Not sure if you need the warranty? Ask yourself these questions to help you weigh the pros and cons. If you do choose to buy a warranty, you'll want to stick with the manufacturer's product and stay away from third-party warranties.

Bear in mind you can purchase an extended warranty any time until the new-car warranty expires, which can buy you some extra time to think about it and shop for a better price.

Maintenance plans: Plans such as these bundle oil changes and other scheduled maintenance into a package. This product will be positioned as a way to "lock in" your price now to hedge against rising labor costs in the future. Essentially, you'd only have to worry about your car payment for the duration of the maintenance plan. These plans may limit you to one dealership for service, so make sure you ask about that aspect before buying.

Anti-theft products: These products can range from a simple car alarm, a starter interrupt, VIN etching or a GPS locator. Some dealerships install these products on all their vehicles when they place them on the lot. They are often positioned as an enhancement to the factory security features. You're not obligated to buy them, so if you don't want to spend the money, ask to have the device removed or deactivated before you take possession of the car.

Road hazard and wheel warranties: This combo warranty covers the wheels and tires in the event of damage. If you often drive on roads with potholes or debris, or simply have bad luck with curbs, this warranty might be worth considering.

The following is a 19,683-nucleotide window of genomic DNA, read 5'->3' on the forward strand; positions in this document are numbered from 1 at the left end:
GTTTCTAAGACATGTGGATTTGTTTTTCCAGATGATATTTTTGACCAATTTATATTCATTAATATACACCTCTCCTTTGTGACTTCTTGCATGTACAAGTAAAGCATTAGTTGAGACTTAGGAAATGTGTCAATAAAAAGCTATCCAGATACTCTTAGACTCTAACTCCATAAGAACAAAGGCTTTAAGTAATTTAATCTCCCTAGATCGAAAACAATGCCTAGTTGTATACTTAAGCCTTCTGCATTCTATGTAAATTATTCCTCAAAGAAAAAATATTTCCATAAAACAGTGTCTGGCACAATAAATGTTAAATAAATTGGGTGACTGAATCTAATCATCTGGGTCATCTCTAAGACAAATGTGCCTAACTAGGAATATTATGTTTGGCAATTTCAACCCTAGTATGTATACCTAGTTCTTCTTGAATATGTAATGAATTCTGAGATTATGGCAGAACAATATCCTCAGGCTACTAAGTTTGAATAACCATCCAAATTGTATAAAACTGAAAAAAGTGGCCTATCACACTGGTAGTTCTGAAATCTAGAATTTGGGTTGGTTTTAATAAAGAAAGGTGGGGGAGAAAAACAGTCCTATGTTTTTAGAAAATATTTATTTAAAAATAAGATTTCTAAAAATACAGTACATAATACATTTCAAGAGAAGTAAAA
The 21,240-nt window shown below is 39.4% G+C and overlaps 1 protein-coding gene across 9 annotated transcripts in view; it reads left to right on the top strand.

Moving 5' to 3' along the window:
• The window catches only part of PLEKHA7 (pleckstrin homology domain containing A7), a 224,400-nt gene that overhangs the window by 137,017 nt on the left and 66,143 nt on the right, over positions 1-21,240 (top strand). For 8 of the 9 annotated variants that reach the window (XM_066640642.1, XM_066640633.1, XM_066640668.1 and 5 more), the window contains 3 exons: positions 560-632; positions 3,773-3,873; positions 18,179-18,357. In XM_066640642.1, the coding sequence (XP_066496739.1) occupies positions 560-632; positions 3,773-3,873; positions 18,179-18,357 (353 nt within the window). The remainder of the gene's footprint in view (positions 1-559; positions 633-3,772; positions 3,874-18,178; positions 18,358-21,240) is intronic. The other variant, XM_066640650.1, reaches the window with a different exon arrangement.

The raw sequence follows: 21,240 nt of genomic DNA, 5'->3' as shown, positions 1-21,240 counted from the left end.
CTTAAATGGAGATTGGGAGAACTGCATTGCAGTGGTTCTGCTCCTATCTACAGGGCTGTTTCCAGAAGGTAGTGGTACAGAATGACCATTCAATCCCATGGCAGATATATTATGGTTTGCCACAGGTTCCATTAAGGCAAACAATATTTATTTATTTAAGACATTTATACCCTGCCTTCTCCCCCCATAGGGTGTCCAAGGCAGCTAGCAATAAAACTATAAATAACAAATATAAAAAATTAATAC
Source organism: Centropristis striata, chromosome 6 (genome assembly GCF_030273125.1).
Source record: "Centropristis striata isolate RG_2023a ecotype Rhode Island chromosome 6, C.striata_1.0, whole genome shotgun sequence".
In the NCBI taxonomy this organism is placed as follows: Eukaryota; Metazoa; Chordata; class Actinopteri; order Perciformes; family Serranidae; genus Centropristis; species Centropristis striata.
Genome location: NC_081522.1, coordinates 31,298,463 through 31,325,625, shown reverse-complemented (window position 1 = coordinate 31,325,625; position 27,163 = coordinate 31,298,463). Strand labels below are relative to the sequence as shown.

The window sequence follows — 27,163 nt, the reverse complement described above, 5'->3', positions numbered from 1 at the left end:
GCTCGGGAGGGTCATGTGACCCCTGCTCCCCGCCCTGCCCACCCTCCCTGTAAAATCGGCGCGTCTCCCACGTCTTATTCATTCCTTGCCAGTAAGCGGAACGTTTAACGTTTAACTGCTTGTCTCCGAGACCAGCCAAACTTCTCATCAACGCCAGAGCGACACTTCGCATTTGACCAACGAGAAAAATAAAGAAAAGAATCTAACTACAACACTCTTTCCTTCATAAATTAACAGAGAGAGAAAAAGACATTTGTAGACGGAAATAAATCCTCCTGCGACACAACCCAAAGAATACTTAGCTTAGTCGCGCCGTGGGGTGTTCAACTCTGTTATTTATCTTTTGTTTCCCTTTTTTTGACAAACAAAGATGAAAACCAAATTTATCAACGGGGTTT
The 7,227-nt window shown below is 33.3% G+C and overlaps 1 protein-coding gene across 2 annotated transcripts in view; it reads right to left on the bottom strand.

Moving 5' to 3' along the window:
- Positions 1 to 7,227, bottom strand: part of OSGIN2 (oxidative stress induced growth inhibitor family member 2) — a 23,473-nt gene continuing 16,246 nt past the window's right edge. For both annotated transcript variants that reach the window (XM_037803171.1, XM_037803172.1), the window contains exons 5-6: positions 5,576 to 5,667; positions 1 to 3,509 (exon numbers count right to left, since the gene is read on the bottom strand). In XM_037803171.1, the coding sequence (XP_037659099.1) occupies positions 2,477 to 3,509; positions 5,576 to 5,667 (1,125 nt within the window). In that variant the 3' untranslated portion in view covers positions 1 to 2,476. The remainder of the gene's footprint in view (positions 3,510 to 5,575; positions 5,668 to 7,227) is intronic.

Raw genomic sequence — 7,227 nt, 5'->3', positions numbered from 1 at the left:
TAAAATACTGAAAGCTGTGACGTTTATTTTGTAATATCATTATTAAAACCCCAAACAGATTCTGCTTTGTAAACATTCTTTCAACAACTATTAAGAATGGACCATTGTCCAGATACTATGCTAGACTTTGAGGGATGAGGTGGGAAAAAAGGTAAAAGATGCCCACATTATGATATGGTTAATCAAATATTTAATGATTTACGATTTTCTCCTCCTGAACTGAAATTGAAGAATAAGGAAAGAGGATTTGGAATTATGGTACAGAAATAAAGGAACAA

Paint & fabric protection: These products offer protection to both the inside and outside of your new car by adding a chemical sealant to the fabric or paint. Modern automotive paint has come a long way in terms of durability, but if you want the extra protection, make sure you research what it costs before heading into the dealership.

Gap insurance: This pays off any difference between what your new car is worth and what you would owe after an accident or theft. Many new-car leases include gap insurance already, but it is worth considering if you've put less than 10 percent down on a financed vehicle.

Excess wear and use protection: Primarily for leases, this coverage protects you in the event you return the vehicle with a few dents, scrapes or stains in the upholstery. It will not cover the vehicle in an accident, however. That's what car insurance is for. If you tend to be hard on your leased cars, this protection is worth considering.

Credit insurance or payment protection: These plans are designed to kick in if you lose your job, die or are unable to make your car payments for a certain period of time. This article goes more into detail about the coverages, but in general, consumer groups have found that the cost of this coverage tends to outweigh the benefits.

Are any of these items worth it?
It's hard to make a blanket statement on these products. People's needs and buying scenarios differ greatly. For example, do you really need gap insurance if you've made a sizable down payment on a car you are buying? Or if you take excellent care of your leased vehicle, why pay for excess wear protection?

As far as extended warranties go, a 2014 Consumer Reports survey found that 55 percent of owners who had bought an extended warranty hadn't used it for repairs during the life of the policy. Those who did use the coverage, however, were quite pleased with it. In other words, your general satisfaction with these products will likely depend on whether or how often you use them.

The truth is that people purchase many of these products more for peace of mind than their actual usefulness. So ask yourself if peace of mind is worth the price of the warranty.

To find a dealership that knows how to treat shoppers right, please visit Edmunds.com's Dealer Ratings and Reviews.